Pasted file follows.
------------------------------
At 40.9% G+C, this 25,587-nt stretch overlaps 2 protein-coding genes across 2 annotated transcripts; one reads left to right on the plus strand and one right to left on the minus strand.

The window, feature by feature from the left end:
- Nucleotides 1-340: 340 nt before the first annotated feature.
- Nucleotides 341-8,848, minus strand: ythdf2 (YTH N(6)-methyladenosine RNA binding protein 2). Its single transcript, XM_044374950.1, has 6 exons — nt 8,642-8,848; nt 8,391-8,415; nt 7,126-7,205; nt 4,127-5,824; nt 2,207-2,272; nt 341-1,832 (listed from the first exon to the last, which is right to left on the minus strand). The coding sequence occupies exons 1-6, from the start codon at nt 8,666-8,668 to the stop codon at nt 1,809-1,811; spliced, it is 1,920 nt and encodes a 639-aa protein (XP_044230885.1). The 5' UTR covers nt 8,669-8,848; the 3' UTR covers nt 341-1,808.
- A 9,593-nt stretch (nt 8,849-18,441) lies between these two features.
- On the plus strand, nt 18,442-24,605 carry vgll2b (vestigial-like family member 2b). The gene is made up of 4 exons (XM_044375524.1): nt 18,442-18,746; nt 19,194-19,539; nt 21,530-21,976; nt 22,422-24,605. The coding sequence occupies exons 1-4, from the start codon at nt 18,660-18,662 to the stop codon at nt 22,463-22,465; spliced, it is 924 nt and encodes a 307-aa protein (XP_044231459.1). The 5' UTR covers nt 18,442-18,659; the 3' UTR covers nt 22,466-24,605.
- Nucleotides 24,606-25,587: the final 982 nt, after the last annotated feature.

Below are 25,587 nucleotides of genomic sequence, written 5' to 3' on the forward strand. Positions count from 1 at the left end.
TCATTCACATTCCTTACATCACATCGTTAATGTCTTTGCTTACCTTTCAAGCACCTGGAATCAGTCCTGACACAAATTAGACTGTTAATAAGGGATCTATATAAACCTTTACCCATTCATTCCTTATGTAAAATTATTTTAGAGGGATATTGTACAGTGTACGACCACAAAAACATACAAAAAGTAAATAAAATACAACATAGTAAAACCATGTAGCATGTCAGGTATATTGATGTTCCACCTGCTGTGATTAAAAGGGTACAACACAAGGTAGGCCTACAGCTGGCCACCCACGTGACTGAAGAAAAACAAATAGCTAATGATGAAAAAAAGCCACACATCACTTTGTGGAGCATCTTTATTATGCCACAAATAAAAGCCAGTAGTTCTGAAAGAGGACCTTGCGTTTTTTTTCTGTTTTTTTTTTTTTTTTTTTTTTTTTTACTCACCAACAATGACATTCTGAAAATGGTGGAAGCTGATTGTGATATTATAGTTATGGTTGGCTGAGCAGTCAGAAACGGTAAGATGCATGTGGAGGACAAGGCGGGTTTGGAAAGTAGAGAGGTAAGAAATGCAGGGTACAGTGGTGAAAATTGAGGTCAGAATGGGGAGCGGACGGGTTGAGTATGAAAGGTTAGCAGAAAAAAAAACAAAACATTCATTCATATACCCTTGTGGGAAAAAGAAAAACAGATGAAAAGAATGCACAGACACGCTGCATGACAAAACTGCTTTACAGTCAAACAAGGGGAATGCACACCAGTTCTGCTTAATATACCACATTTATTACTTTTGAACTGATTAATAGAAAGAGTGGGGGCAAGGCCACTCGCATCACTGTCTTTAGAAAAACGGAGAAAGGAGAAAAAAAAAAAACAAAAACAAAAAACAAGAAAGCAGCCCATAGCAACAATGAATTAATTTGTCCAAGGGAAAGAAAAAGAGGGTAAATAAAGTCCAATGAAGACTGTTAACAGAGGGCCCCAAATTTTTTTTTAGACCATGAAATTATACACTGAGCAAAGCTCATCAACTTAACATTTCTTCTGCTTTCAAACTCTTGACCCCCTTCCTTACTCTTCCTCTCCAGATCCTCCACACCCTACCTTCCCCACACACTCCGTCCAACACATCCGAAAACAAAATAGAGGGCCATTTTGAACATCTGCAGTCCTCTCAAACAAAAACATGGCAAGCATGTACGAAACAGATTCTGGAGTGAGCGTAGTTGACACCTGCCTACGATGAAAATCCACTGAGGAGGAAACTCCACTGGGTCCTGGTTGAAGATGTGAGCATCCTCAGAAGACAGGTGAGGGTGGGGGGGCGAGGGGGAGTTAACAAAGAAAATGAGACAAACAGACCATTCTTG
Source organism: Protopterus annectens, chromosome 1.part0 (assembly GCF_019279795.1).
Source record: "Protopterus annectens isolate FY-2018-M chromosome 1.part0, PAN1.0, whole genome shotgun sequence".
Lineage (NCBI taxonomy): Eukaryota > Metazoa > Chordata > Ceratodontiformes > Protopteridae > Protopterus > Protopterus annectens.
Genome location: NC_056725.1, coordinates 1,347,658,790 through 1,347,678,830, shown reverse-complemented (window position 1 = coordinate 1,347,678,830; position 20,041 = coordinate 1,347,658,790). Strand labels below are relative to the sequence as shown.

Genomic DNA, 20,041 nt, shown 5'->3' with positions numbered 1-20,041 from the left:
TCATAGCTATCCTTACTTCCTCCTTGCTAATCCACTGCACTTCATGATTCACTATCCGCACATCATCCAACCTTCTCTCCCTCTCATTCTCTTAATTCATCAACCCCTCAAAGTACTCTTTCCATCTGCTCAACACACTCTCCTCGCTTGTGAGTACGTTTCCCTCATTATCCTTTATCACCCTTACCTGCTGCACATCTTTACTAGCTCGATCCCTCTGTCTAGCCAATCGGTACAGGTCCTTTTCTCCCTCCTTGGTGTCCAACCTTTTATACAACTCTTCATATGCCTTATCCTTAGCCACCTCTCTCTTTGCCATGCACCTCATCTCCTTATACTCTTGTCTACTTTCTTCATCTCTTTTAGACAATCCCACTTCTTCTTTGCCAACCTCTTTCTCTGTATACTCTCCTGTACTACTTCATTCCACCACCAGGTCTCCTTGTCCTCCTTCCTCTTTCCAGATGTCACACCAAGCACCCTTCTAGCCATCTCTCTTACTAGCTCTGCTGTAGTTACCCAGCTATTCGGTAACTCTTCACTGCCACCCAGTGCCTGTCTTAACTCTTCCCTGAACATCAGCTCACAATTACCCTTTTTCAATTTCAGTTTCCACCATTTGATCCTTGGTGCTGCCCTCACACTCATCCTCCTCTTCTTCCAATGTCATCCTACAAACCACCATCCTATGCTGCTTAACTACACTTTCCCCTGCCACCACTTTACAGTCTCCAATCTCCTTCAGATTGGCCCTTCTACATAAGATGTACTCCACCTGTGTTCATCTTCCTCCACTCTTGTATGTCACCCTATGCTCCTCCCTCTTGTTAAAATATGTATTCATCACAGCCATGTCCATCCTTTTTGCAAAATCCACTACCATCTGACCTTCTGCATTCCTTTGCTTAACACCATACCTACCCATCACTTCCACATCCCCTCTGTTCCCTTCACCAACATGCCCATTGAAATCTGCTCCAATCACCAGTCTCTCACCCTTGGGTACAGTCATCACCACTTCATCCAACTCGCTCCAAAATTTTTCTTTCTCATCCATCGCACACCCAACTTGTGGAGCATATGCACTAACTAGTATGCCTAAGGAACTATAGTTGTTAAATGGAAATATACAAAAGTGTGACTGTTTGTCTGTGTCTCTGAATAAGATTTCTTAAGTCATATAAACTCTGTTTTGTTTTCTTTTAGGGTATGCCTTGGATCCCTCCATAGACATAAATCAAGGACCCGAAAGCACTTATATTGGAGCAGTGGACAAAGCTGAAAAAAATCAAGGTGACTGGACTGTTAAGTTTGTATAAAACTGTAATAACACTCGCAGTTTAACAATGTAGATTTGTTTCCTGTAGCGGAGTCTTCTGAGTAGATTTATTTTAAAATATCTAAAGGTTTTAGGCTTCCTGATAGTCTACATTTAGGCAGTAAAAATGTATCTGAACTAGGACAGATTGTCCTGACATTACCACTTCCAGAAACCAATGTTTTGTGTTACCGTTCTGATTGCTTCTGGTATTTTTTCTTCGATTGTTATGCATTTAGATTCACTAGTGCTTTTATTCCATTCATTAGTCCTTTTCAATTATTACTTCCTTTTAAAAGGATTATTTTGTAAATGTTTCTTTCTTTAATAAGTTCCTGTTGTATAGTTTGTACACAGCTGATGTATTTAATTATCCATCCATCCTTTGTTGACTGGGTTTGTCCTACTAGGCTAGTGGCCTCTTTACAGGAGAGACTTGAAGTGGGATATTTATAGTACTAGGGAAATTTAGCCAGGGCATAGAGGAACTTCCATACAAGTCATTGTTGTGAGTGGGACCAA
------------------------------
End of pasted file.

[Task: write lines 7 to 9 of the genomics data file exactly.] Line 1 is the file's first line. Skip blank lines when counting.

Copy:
- Nucleotides 24,606-25,587: the final 982 nt, after the last annotated feature.

Below are 25,587 nucleotides of genomic sequence, written 5' to 3' on the forward strand. Positions count from 1 at the left end.
TCATTCACATTCCTTACATCACATCGTTAATGTCTTTGCTTACCTTTCAAGCACCTGGAATCAGTCCTGACACAAATTAGACTGTTAATAAGGGATCTATATAAACCTTTACCCATTCATTCCTTATGTAAAATTATTTTAGAGGGATATTGTACAGTGTACGACCACAAAAACATACAAAAAGTAAATAAAATACAACATAGTAAAACCATGTAGCATGTCAGGTATATTGATGTTCCACCTGCTGTGATTAAAAGGGTACAACACAAGGTAGGCCTACAGCTGGCCACCCACGTGACTGAAGAAAAACAAATAGCTAATGATGAAAAAAAGCCACACATCACTTTGTGGAGCATCTTTATTATGCCACAAATAAAAGCCAGTAGTTCTGAAAGAGGACCTTGCGTTTTTTTTCTGTTTTTTTTTTTTTTTTTTTTTTTTTTACTCACCAACAATGACATTCTGAAAATGGTGGAAGCTGATTGTGATATTATAGTTATGGTTGGCTGAGCAGTCAGAAACGGTAAGATGCATGTGGAGGACAAGGCGGGTTTGGAAAGTAGAGAGGTAAGAAATGCAGGGTACAGTGGTGAAAATTGAGGTCAGAATGGGGAGCGGACGGGTTGAGTATGAAAGGTTAGCAGAAAAAAAAACAAAACATTCATTCATATACCCTTGTGGGAAAAAGAAAAACAGATGAAAAGAATGCACAGACACGCTGCATGACAAAACTGCTTTACAGTCAAACAAGGGGAATGCACACCAGTTCTGCTTAATATACCACATTTATTACTTTTGAACTGATTAATAGAAAGAGTGGGGGCAAGGCCACTCGCATCACTGTCTTTAGAAAAACGGAGAAAGGAGAAAAAAAAAAAACAAAAACAAAAAACAAGAAAGCAGCCCATAGCAACAATGAATTAATTTGTCCAAGGGAAAGAAAAAGAGGGTAAATAAAGTCCAATGAAGACTGTTAACAGAGGGCCCCAAATTTTTTTTTAGACCATGAAATTATACACTGAGCAAAGCTCATCAACTTAACATTTCTTCTGCTTTCAAACTCTTGACCCCCTTCCTTACTCTTCCTCTCCAGATCCTCCACACCCTACCTTCCCCACACACTCCGTCCAACACATCCGAAAACAAAATAGAGGGCCATTTTGAACATCTGCAGTCCTCTCAAACAAAAACATGGCAAGCATGTACGAAACAGATTCTGGAGTGAGCGTAGTTGACACCTGCCTACGATGAAAATCCACTGAGGAGGAAACTCCACTGGGTCCTGGTTGAAGATGTGAGCATCCTCAGAAGACAGGTGAGGGTGGGGGGGCGAGGGGGAGTTAACAAAGAAAATGAGACAAACAGACCATTCTTG